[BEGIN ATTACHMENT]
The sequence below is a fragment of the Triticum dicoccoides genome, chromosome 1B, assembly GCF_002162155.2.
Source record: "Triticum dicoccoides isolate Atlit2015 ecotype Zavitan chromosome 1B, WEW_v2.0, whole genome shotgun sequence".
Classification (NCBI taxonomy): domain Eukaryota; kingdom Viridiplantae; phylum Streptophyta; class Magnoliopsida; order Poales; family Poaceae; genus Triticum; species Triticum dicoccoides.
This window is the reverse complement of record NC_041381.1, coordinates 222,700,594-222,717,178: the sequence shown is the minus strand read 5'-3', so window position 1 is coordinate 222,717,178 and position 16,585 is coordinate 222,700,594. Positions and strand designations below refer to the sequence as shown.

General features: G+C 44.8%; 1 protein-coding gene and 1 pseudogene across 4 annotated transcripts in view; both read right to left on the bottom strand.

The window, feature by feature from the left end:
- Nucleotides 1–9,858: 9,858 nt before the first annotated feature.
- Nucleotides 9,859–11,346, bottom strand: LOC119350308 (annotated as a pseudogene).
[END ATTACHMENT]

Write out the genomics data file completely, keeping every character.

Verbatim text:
The sequence below is a fragment of the Triticum dicoccoides genome, chromosome 1B, assembly GCF_002162155.2.
Source record: "Triticum dicoccoides isolate Atlit2015 ecotype Zavitan chromosome 1B, WEW_v2.0, whole genome shotgun sequence".
Classification (NCBI taxonomy): domain Eukaryota; kingdom Viridiplantae; phylum Streptophyta; class Magnoliopsida; order Poales; family Poaceae; genus Triticum; species Triticum dicoccoides.
This window is the reverse complement of record NC_041381.1, coordinates 222,700,594-222,717,178: the sequence shown is the minus strand read 5'-3', so window position 1 is coordinate 222,717,178 and position 16,585 is coordinate 222,700,594. Positions and strand designations below refer to the sequence as shown.

General features: G+C 44.8%; 1 protein-coding gene and 1 pseudogene across 4 annotated transcripts in view; both read right to left on the bottom strand.

The window, feature by feature from the left end:
- Nucleotides 1–9,858: 9,858 nt before the first annotated feature.
- Nucleotides 9,859–11,346, bottom strand: LOC119350308 (annotated as a pseudogene).